A contrived distinction between 'venal' and 'systematic' corruption
In The Concept of Systematic Corruption in American History (PDF), John Joseph Wallis distinguishes "venal" corruption from "systematic" corruption: the former is motivated by personal gain, while the latter is intended to control the government by "[m]anipulating the economic for political ends." In Wallis's view, venal corruption is relatively harmless from a political perspective, particularly when compared to systematic corruption. Wallis blames politicians for systematic corruption, and exonerates business: "Systematic corruption occurs when politics corrupts economics.... Venal corruption occurs when economics corrupts politics."
Wallis claims that venal corruption will always exist, but he posits that systematic corruption has been eliminated in the U.S.:
"[U]nlimited free entry and competition unrestricted by governments... developed as a solution to systematic corruption: a solution to the political problem of preventing narrow political groups from obtaining uncontested control of governments.... Eliminating systematic corruption required an economic solution to a political problem. Between the 1790s and 1840s, the United States developed a constitutional structure of state governments that mandated free economic entry and competition. It took seventy years, but the round of American state constitutional changes in the 1840s are the heart of what eliminated of [sic] systematic corruption. American governments were so successful at eliminating systematic corruption that we no longer understand what the term corruption meant in the 1800s, nor do we worry about systematic corruption in our political system."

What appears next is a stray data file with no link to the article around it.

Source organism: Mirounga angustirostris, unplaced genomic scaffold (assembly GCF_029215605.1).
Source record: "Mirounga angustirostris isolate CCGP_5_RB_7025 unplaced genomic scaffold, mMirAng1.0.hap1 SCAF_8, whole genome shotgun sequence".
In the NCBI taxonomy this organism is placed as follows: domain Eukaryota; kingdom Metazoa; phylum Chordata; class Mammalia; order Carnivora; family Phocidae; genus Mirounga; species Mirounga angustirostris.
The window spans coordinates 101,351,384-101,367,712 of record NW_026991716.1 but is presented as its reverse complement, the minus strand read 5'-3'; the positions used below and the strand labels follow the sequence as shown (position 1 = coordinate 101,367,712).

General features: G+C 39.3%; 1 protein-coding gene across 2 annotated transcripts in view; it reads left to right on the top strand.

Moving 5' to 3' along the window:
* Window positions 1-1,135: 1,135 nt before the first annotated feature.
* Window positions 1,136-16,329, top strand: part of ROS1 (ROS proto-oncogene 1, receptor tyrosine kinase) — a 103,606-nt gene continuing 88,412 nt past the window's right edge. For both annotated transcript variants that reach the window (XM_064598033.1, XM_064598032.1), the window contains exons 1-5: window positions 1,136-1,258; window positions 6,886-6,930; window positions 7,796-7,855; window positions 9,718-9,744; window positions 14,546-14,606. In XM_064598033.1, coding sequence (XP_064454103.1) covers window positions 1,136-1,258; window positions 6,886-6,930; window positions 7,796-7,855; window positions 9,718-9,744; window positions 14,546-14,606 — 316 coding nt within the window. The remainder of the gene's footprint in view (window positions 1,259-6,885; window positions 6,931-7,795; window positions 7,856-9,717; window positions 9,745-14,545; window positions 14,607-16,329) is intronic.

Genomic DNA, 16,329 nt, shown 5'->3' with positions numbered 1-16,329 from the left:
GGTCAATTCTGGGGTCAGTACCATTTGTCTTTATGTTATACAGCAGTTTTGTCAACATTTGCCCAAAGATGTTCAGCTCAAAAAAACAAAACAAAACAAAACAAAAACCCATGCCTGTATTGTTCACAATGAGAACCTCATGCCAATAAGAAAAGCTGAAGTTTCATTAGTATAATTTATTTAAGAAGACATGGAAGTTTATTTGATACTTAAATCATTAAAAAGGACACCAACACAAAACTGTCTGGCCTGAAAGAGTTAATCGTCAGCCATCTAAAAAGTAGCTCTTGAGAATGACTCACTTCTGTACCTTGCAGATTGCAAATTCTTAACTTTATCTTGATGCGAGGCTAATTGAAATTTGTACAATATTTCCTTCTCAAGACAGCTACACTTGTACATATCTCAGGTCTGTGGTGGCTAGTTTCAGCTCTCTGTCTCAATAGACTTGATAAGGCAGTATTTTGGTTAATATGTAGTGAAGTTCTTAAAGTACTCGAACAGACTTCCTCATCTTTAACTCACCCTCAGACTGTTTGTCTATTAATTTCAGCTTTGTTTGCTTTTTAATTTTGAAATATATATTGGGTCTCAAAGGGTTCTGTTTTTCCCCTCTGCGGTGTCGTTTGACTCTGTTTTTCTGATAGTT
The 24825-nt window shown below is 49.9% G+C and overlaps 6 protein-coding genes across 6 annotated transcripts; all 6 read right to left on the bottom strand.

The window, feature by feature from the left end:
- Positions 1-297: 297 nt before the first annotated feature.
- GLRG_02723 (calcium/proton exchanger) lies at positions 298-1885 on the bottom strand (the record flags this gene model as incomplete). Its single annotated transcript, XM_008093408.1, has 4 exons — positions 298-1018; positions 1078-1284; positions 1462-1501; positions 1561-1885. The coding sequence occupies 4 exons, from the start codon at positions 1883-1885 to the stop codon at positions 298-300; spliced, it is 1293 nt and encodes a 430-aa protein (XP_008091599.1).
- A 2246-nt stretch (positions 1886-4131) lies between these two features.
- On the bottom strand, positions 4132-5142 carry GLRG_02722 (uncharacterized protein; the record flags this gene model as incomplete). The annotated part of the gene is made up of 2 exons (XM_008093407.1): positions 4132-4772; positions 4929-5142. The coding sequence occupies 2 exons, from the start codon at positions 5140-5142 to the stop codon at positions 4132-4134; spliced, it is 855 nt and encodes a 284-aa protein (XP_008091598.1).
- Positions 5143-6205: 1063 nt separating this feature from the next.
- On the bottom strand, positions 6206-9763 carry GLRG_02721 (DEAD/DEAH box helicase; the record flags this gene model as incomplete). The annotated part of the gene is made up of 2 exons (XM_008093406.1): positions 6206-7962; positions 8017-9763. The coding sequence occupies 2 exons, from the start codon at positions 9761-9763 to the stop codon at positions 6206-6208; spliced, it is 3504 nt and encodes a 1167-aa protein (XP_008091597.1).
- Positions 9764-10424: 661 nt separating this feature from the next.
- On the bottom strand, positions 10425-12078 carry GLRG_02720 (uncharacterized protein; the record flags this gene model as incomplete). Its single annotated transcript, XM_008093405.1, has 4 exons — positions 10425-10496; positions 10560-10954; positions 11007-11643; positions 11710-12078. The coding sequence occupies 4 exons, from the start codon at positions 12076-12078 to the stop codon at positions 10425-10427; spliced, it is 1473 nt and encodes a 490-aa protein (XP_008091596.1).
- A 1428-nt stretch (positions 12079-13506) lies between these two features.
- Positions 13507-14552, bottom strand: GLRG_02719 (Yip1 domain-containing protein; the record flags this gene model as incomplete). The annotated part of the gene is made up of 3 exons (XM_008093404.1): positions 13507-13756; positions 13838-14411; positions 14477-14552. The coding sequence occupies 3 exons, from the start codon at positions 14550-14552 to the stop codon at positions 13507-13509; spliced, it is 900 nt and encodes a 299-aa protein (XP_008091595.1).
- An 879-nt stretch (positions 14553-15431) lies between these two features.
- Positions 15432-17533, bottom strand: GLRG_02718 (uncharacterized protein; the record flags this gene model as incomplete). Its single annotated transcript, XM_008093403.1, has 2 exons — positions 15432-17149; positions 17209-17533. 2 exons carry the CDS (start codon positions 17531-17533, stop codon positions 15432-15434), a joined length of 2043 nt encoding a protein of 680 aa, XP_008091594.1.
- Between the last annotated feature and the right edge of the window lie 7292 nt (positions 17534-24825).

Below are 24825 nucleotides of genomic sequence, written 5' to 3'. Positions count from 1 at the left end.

Unfortunately, I do not share Wallis's unbridled optimism about the demise of corruption in our political system. Nor do I believe his distinction between venal and systematic corruption makes any sense in the current political/economic climate. Corruption for personal gain and corruption to amass political power are synonymous: whoever amasses political power via corruption will ultimately use it for personal gain. Corruption is corruption, regardless of whether it is perpetrated by an individual or by individuals on behalf of an institution.
 Wallis, John Joseph, University of Maryland & National Bureau of Economic Research, April, 2005, http://www.gvpt.umd.edu/apworkshop/wallis05.pdf